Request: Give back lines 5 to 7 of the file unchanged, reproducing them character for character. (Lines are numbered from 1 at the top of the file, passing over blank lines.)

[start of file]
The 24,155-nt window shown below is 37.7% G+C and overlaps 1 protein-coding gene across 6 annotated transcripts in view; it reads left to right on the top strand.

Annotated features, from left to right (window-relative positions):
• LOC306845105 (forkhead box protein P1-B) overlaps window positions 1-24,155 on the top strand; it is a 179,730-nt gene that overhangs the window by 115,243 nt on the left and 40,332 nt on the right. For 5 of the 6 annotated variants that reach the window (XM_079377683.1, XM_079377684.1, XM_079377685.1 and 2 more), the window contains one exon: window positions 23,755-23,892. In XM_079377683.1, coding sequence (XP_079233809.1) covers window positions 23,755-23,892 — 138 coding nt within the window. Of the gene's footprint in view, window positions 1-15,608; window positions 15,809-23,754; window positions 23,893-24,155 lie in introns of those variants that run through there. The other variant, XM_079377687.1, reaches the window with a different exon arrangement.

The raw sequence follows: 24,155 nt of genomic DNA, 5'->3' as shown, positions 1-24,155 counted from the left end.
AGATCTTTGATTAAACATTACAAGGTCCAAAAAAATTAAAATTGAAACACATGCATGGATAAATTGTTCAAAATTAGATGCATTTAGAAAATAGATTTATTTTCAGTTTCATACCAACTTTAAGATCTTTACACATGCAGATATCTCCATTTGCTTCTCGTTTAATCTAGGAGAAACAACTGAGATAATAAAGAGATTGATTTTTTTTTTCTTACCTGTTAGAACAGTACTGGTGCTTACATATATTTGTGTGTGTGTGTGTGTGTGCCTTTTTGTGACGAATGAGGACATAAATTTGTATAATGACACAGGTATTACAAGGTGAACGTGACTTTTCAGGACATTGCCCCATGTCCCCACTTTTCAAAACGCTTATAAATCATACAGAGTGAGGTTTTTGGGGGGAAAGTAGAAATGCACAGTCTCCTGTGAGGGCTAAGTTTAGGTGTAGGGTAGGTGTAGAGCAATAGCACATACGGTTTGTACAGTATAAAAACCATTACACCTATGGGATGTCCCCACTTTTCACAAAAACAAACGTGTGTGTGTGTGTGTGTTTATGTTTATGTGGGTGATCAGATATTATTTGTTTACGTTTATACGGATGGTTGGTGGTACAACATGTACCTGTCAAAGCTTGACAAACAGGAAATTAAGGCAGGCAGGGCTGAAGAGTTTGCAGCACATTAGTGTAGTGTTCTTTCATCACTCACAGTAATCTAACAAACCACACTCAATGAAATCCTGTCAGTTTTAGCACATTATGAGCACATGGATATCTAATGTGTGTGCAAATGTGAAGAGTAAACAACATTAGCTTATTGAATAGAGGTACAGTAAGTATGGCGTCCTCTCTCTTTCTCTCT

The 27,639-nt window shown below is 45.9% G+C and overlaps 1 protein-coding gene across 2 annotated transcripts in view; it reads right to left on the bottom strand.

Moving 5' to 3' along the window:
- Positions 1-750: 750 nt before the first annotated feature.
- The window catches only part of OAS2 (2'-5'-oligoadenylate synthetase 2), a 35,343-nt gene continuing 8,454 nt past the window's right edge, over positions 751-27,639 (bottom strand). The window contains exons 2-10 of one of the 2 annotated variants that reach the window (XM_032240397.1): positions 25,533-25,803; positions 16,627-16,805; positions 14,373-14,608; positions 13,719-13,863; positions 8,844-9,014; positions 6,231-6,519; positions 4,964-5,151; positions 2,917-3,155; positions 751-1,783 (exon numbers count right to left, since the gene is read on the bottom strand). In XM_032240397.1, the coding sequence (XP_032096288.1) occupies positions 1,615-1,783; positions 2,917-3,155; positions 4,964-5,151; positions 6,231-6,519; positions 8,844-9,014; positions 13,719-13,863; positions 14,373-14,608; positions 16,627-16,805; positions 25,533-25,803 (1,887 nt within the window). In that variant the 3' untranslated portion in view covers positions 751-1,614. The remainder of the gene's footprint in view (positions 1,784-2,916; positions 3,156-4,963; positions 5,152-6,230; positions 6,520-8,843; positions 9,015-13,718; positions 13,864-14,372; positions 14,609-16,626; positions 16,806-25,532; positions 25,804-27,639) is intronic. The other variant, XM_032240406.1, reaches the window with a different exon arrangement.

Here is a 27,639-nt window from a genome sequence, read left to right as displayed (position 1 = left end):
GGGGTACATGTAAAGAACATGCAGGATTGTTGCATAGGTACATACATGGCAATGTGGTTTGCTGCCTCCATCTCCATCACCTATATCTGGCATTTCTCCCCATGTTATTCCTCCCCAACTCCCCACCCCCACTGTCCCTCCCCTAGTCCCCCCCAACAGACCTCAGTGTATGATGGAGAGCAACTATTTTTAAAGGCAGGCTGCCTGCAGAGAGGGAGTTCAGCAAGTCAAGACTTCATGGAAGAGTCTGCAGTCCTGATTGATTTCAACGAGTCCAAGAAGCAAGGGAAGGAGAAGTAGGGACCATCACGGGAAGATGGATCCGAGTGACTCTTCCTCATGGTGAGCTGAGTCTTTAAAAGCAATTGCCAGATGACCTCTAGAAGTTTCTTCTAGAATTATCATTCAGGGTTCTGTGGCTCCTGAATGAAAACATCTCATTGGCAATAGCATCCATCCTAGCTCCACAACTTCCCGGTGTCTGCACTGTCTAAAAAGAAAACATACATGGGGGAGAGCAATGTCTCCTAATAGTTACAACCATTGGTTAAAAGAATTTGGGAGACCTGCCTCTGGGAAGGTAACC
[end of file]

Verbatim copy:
AGATCTTTGATTAAACATTACAAGGTCCAAAAAAATTAAAATTGAAACACATGCATGGATAAATTGTTCAAAATTAGATGCATTTAGAAAATAGATTTATTTTCAGTTTCATACCAACTTTAAGATCTTTACACATGCAGATATCTCCATTTGCTTCTCGTTTAATCTAGGAGAAACAACTGAGATAATAAAGAGATTGATTTTTTTTTTCTTACCTGTTAGAACAGTACTGGTGCTTACATATATTTGTGTGTGTGTGTGTGTGTGCCTTTTTGTGACGAATGAGGACATAAATTTGTATAATGACACAGGTATTACAAGGTGAACGTGACTTTTCAGGACATTGCCCCATGTCCCCACTTTTCAAAACGCTTATAAATCATACAGAGTGAGGTTTTTGGGGGGAAAGTAGAAATGCACAGTCTCCTGTGAGGGCTAAGTTTAGGTGTAGGGTAGGTGTAGAGCAATAGCACATACGGTTTGTACAGTATAAAAACCATTACACCTATGGGATGTCCCCACTTTTCACAAAAACAAACGTGTGTGTGTGTGTGTGTTTATGTTTATGTGGGTGATCAGATATTATTTGTTTACGTTTATACGGATGGTTGGTGGTACAACATGTACCTGTCAAAGCTTGACAAACAGGAAATTAAGGCAGGCAGGGCTGAAGAGTTTGCAGCACATTAGTGTAGTGTTCTTTCATCACTCACAGTAATCTAACAAACCACACTCAATGAAATCCTGTCAGTTTTAGCACATTATGAGCACATGGATATCTAATGTGTGTGCAAATGTGAAGAGTAAACAACATTAGCTTATTGAATAGAGGTACAGTAAGTATGGCGTCCTCTCTCTTTCTCTCT

The 27,639-nt window shown below is 45.9% G+C and overlaps 1 protein-coding gene across 2 annotated transcripts in view; it reads right to left on the bottom strand.

Moving 5' to 3' along the window: